Isoflavones and menopause: everything you need to know!

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Soy isoflavones

Phytoestrogens are plant compounds that are metabolized to substances with estrogenic activity. They have a chemical structure similar to that of estradiol, which is the strongest estrogen. The main sex hormone in women is estradiol (E2) while two other less concentrated hormones are estrone (E1) and estriol (E3). Estrogenic action is induced when a hormone or phytoestrogen binds to estrogen receptors (there are at least two receptors, ERA and ERβ).

Phytoestrogens or herbal estrogens have been suggested as an alternative to treating hormonal replacement during menopause. In the 1990s, in the United States, a large percentage of women underwent hormone replacement therapy that included the administration of estrogen with or without progesterone. In 2002, after nearly half a century of treatment, the Women’s Health Initiative study was discontinued prematurely because women taking estrogen and progesterone had several side effects. Following this data, there has been a shift to alternative therapies for the effects of menopause and the use of phytoestrogens.

More than 300 plants consumed as part of a normal diet contain phytoestrogens. These are mainly flavonoids – substances that belong to the phenolic compounds. Their two most important categories are cumestan and isoflavones. Chestnuts are the strongest phytoestrogens but are found mainly in clover and alfalfa plants, so they are rarely part of the human diet. Isoflavones are of great interest because in addition to being found in red clover, they are abundant in soy and flaxseed, while they are also found in legumes such as chickpeas, lentils and beans. Another important class of phytoestrogens, which does not belong to flavonoids, is lignans, which are found in many fruits and whole grains.


There are more than 1,000 types of isoflavones, but genistein, daidzein, and glycitein have been studied. Pure soy protein is the most concentrated source of isoflavones (about 100 mg per 100 g of soy protein). Secondary soy products (milk and flour) contain smaller amounts e.g. a cup of soy milk provides 30 mg and a cup of soy yogurt 21 mg.

Isoflavones are inert plant forms that are metabolized by bacteria in the intestinal flora during digestion. Only after this transformation is completed can they be absorbed and exert their effects. When foods rich in isoflavones are consumed, they circulate in the blood for several days and sometimes in multiple amounts compared to endogenous estrogens. However, their mode of action is complex because they have a mixed estrogenic effect,  they sometimes mimic estradiol and sometimes compete with it. A laboratory study showed that they act competitively before menopause due to high levels of estrogen circulating in the female body, but act as estrogen after menopause due to low levels of endogenous estrogen [1].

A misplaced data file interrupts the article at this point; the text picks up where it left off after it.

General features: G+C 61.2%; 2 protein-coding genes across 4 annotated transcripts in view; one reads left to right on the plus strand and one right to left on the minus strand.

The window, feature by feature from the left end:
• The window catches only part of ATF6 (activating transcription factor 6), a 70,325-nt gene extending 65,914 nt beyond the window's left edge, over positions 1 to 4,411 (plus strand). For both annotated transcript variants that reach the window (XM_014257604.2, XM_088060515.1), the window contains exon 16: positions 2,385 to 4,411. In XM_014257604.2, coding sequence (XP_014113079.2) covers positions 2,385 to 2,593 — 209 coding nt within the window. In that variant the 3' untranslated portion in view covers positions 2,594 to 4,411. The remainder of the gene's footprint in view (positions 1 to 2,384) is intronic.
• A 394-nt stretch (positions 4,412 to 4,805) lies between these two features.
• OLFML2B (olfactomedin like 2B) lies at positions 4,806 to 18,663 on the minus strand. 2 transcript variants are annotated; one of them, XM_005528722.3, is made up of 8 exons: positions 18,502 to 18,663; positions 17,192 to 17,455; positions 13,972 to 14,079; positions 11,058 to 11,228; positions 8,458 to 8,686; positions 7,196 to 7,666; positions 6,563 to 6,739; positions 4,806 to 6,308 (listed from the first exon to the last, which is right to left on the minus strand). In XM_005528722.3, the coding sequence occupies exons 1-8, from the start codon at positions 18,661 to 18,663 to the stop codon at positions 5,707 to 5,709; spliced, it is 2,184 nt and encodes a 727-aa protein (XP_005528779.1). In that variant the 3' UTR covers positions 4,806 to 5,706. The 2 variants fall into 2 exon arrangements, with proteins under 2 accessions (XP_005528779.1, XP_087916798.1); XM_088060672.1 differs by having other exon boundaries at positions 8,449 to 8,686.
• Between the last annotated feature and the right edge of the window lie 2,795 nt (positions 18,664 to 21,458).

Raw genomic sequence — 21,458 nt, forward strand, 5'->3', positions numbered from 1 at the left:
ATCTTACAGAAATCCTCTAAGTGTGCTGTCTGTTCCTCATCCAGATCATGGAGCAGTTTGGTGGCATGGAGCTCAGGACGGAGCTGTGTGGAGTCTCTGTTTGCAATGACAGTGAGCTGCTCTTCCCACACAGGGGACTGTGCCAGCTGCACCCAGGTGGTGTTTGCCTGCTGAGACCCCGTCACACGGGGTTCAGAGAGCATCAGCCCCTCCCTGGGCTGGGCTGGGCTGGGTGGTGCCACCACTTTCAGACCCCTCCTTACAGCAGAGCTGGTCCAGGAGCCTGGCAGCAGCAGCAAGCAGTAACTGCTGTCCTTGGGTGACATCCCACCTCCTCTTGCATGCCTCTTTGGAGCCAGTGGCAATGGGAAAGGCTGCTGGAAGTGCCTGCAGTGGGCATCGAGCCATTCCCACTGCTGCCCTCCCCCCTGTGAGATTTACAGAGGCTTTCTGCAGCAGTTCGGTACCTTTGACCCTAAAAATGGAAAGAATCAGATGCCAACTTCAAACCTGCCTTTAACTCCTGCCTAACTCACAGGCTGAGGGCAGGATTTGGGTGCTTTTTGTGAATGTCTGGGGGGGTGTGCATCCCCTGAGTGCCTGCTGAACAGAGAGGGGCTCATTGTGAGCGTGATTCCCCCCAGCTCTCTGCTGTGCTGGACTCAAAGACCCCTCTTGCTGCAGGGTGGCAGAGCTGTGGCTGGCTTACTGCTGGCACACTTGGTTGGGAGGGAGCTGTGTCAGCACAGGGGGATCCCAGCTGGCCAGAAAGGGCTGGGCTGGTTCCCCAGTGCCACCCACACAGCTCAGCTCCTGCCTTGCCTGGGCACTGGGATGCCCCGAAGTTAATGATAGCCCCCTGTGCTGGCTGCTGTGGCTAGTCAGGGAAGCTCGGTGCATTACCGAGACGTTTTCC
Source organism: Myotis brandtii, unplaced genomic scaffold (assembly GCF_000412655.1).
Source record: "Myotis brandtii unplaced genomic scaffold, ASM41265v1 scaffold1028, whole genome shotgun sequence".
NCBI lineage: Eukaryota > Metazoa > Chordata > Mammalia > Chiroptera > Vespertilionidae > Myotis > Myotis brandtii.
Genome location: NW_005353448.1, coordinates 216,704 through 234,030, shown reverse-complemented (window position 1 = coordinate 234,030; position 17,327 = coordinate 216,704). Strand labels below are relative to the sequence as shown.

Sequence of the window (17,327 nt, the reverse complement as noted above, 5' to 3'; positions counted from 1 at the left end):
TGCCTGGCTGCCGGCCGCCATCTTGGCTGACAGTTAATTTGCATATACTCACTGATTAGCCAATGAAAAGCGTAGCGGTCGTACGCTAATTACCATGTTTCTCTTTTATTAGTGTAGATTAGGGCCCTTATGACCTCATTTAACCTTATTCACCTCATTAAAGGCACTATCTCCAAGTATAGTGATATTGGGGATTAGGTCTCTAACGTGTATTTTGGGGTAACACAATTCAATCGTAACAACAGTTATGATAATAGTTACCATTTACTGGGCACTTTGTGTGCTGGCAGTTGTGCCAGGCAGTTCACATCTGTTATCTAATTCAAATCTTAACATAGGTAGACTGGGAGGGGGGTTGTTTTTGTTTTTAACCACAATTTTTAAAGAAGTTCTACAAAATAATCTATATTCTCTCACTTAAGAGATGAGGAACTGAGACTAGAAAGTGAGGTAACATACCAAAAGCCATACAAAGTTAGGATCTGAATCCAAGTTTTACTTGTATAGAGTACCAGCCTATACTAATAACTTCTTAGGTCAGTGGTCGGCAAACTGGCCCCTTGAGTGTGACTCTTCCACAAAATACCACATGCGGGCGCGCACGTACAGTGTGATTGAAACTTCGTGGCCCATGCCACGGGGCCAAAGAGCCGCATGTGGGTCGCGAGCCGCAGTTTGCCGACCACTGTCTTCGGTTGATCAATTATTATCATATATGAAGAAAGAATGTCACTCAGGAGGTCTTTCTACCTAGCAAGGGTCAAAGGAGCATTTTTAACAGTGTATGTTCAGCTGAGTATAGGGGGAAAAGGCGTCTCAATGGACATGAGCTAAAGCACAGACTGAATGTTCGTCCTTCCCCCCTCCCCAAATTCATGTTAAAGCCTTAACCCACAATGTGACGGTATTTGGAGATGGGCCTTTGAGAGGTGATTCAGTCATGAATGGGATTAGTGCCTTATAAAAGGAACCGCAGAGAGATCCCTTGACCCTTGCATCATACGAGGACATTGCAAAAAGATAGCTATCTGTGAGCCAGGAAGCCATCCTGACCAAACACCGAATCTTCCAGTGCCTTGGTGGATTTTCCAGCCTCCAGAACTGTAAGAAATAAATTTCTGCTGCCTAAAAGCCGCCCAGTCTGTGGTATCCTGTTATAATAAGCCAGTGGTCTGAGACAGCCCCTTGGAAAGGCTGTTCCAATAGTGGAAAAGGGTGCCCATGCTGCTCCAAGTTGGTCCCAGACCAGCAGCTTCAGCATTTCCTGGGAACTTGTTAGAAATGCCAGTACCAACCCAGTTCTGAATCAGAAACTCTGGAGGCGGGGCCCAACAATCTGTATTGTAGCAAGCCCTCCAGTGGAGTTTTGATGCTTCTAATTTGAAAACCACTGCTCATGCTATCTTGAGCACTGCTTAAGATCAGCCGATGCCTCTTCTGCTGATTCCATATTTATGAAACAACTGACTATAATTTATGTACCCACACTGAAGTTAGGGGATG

Estrogens regulate female fertility but are essential in other important processes such as skeletal maintenance, electrolyte balance, skin physiology, cardiovascular system and central nervous system, and also play an important role in carbohydrate and metabolism. fats. There are indications that a diet rich in isoflavones may help prevent various conditions such as cardiovascular disease, osteoporosis and menopausal symptoms. However, despite ongoing research, the role of health equivalents remains controversial as clinical trials, although many, are usually small. In particular, in the case of women diagnosed with hormone-sensitive cancer, it is preferable to avoid isoflavones.

  At the onset of menopause, estrogen decreases significantly and this can cause vasomotor symptoms associated with regulating body heat. Outbreaks appear to be exacerbated during the first five to five minutes. They initially manifest as intense heat release on the face and chest area and can spread throughout the body.

Soybean intake is estimated to be 4-9 times higher in Asian countries such as Japan, Korea, China, Taiwan and Indonesia, compared to Western countries such as the United States and women in Asian countries report a lower frequency of hot flashes. only 10–25% compared with 60–90% of women in Western countries [2].

  According to a research, taking a herbal supplement containing 72 mg of isoflavones from soybeans and red clover for 6 months significantly reduced hot flashes during menopause. Another study, in 51 healthy postmenopausal women, found a 57% reduction in the frequency and severity of hot flashes after daily supplementation for 12 weeks containing 60 mg of isoflavones [4].

Isoflavones and οsteoporosis

After menopause, women are at high risk of losing bone mass due to a decrease in estrogen. A balanced diet that includes protein, calcium, magnesium, and vitamins K, C, E, and B plays a key role in preventing osteoporosis. Because there are high levels of ERv receptors in the bones, isoflavones could theoretically slow bone loss.